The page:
Transit Buses 101: Who Makes 'Em?

We often take buses for granted.

When we commute, we don't care what we get onto to get us to our destination. We hop on, find a seat, plug into some device and hope nothing crazy happens next to us. If we have to stand, we hope that we are equally safe and secure.

But, all this business of homeland security and economic insecurity creates a wedge in our own psyche. We take the bus so we can leave the car behind, so we can save money without feeding the petrol pump. Yet, we do not want to be presented with a class war inside of a conveyance we are paying for through our property and incomes taxes. We might not be vocal about these wedges, but they are indeed present deep inside our minds.

Yet, we have to live with the decisions we make to get us to work on time comfortably and safely. If we chose public transport based on a decision dictated by our pocketbook, we are doing our part to cut emissions and reinvesting in our transportation infrastructure. Our decision to ride transit has a positive adding to a trend towards growth in bus, rail and commuter ferry ridership.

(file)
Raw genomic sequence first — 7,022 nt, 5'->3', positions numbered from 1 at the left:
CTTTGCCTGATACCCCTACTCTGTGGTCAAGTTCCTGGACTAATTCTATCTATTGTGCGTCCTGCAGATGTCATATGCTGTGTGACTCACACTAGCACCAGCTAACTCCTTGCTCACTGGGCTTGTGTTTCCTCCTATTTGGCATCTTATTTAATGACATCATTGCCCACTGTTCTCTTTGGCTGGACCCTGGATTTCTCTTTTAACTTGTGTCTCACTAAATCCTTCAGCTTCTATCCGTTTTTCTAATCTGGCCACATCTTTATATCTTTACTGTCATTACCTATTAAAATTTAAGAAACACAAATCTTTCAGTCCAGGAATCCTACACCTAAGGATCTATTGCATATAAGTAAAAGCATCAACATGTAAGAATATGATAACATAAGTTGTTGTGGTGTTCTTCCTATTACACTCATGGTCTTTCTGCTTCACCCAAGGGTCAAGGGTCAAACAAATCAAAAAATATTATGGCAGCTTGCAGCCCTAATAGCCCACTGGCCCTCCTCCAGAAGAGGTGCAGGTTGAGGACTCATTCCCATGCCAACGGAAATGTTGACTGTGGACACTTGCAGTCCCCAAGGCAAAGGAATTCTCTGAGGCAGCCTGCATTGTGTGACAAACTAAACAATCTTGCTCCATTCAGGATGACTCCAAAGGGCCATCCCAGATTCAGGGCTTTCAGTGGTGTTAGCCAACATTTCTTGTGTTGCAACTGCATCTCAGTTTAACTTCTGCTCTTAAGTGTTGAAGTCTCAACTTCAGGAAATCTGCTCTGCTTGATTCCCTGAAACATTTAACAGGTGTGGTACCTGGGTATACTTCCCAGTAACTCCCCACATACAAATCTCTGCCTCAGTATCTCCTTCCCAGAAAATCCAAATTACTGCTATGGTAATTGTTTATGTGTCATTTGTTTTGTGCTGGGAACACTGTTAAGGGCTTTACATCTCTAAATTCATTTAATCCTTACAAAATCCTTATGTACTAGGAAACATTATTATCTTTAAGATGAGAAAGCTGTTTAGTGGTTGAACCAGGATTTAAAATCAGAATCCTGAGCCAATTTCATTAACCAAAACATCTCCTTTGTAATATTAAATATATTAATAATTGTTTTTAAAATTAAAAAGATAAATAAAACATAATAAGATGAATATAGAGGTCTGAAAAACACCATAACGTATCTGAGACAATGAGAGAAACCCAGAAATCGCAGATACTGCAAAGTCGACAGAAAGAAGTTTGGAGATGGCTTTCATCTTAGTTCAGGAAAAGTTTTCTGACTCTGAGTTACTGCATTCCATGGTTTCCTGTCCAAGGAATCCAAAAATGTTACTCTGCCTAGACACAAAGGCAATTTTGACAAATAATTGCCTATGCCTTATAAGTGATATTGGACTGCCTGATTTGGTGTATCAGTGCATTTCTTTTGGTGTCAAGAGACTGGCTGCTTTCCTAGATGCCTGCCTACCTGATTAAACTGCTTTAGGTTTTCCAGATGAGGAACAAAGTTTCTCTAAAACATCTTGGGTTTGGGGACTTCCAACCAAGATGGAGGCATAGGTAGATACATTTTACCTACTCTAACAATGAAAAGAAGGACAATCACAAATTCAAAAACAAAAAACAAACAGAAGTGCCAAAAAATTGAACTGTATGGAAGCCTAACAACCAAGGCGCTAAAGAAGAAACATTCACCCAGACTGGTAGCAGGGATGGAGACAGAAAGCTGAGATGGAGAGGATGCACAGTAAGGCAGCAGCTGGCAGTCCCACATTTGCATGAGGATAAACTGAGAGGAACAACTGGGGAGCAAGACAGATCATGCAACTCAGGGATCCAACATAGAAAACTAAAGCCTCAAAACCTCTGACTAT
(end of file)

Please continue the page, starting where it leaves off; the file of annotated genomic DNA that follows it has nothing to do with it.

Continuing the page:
Have you ever thought about the exact vehicle you are riding in? Why is it so large? Why do some operate on natural gas, while other just drink diesel? How does the hybrid system work on a city bus? It is indeed rare that an actual rider becomes curious and interested in the conveyances they patronize every weekday.

Today's city buses average about 40 feet in length, seats 50 or so and is equipped to meet the American with Disabilities Act (or equivalent laws in their corresponding countries). What we may or may not know is who makes the buses we ride from home to work and back. As a service of V&R, here is a guide to each manufacturer of your city bus. You may be a bit surprised who are the actual players in the North American transit bus business…